George Orwell once wrote, 'A thousand influences constantly press a working man into a passive role.' Whichever social institution we examine - the working class family, the school, the mass media, the workplace - a sense of inferiority, of subordinate status, is constantly drummed into working class people. Unless capitalism is able to instil this image of inadequacy into them, it cannot survive as a system of exploitation run at their expense.
For this reason, they are written out of history. History becomes what the 'good and the great' have achieved. But it was working people who created trade unions, workers' democracy - as in the Paris Commune of 1871 or the Russian soviets of 1905 and 1917 - who launched reform and revolutionary movements such as Chartism, whose very activities as collective producers led them to the idea of socialism in the 1830s and 1840s.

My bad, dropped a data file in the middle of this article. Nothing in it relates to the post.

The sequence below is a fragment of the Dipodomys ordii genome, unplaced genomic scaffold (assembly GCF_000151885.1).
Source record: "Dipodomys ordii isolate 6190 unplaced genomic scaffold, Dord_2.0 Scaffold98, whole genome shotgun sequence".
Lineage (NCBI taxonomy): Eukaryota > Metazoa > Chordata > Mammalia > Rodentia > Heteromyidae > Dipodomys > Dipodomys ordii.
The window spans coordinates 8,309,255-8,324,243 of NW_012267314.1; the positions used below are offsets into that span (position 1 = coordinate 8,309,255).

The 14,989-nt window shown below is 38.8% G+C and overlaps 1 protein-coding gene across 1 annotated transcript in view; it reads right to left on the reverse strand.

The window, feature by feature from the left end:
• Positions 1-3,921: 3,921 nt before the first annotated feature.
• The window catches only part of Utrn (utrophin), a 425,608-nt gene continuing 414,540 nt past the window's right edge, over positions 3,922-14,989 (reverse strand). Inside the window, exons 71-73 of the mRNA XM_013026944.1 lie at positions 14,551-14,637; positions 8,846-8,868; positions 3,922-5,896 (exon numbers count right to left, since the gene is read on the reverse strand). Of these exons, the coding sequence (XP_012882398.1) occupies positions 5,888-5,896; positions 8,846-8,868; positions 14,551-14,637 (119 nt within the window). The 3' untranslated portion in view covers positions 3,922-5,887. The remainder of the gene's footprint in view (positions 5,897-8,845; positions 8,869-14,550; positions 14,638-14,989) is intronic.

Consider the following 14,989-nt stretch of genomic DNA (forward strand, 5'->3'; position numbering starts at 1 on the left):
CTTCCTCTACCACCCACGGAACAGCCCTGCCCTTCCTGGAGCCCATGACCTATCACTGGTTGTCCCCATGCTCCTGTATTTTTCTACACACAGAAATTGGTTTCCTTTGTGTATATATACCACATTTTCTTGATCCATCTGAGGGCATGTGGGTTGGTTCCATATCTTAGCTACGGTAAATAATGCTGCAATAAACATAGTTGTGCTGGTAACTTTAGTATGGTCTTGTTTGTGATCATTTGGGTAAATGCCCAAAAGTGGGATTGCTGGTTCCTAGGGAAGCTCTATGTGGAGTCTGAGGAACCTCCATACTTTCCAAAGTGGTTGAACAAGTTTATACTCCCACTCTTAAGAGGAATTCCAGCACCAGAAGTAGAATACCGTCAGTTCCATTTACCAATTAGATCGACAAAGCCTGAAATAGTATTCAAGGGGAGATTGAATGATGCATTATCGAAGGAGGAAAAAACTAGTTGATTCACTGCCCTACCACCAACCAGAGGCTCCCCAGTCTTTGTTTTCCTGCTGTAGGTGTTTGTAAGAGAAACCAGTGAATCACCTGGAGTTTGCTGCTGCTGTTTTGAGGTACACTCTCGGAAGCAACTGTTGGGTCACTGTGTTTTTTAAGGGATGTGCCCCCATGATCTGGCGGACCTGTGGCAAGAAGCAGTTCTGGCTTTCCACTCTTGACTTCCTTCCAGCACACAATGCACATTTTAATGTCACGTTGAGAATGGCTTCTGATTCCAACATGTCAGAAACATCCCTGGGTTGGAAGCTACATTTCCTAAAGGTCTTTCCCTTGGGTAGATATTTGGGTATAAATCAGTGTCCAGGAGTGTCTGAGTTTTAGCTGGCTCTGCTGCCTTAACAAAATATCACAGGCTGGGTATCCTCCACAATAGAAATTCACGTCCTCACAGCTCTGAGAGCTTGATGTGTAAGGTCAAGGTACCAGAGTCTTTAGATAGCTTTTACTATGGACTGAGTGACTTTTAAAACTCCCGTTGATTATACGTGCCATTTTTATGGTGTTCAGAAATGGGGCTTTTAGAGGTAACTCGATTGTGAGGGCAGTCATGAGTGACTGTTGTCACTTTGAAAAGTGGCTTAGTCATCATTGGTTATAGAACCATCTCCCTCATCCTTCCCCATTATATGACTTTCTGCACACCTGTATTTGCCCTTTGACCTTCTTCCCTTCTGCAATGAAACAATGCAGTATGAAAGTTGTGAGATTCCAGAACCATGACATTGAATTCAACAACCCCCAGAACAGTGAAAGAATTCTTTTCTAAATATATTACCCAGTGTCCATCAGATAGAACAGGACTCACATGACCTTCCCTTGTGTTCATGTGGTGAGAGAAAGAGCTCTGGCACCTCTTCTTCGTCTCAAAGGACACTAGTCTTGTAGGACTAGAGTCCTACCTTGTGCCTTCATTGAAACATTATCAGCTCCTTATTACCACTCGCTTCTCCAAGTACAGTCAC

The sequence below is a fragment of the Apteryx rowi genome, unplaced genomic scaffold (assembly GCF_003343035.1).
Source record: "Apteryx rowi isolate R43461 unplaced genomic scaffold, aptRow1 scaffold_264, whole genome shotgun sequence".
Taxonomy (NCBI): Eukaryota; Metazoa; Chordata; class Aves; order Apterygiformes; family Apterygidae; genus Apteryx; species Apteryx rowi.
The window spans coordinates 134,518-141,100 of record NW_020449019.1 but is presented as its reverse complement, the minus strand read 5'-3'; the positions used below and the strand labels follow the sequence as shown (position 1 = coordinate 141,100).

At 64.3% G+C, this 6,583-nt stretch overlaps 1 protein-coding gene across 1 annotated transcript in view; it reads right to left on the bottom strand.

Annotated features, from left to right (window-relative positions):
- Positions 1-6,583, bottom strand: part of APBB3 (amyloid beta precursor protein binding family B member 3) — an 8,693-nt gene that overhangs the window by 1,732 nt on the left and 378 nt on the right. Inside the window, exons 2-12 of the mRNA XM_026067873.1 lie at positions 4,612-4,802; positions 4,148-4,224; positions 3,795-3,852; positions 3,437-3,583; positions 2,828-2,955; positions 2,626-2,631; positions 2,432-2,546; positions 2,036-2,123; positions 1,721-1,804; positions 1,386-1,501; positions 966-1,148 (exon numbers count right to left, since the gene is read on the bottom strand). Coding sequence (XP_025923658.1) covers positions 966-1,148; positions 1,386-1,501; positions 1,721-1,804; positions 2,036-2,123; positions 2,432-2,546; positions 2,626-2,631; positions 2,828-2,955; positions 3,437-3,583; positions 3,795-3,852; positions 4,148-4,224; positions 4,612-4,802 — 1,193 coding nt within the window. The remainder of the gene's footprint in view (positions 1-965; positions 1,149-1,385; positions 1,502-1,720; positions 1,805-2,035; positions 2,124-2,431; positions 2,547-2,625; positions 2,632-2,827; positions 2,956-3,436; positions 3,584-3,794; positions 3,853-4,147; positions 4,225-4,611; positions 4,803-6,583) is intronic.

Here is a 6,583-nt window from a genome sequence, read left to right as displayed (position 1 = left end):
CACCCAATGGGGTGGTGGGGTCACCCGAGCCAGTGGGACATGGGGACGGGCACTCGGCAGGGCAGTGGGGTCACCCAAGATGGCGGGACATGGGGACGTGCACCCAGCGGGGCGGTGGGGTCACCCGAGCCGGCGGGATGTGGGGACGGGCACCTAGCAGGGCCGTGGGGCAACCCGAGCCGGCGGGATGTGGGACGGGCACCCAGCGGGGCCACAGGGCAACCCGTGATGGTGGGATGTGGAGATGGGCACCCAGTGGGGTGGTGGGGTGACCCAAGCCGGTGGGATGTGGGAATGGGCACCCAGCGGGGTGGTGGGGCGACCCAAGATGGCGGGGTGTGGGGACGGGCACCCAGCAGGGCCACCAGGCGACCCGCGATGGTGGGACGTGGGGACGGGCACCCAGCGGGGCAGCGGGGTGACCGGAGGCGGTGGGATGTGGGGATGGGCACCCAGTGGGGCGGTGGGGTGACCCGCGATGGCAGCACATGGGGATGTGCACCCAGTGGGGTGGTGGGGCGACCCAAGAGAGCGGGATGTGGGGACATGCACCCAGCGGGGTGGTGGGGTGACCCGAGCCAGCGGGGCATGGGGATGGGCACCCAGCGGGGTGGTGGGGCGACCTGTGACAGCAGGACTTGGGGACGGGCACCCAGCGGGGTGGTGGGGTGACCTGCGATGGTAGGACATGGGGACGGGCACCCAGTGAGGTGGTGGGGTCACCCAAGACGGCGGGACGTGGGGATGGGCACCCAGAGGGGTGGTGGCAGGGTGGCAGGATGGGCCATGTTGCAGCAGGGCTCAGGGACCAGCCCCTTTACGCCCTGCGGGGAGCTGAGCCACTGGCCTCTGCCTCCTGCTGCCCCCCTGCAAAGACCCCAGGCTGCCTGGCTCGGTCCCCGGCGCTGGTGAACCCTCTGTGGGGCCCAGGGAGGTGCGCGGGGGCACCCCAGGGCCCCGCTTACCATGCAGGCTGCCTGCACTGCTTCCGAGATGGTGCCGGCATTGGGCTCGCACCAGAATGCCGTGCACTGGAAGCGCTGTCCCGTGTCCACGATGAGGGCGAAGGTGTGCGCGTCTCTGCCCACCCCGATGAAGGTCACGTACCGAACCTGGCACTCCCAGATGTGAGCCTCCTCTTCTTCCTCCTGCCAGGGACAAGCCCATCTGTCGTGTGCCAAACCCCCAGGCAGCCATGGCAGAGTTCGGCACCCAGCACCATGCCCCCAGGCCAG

Every few years a book appears that gives back to the working class what the capitalist process of legitimation takes away from them. Karl Marx's The Civil War in France and Leon Trotsky's History of the Russian Revolution are supreme examples, but in the post Second World War era we have had, among others, EP Thompson's The Making of the English Working Class and Raya Dunayevskaya's Marxism and Freedom.
The great Italian revolutionary Gramsci coined the phrase 'organic intellectual' to refer to the category of thinkers and activists intimately linked to the class, who help it to acquire consciousness of itself and its historical achievements, and therefore of its potential to create another world. Paul's The Vote marks him out as one of our finest organic intellectuals.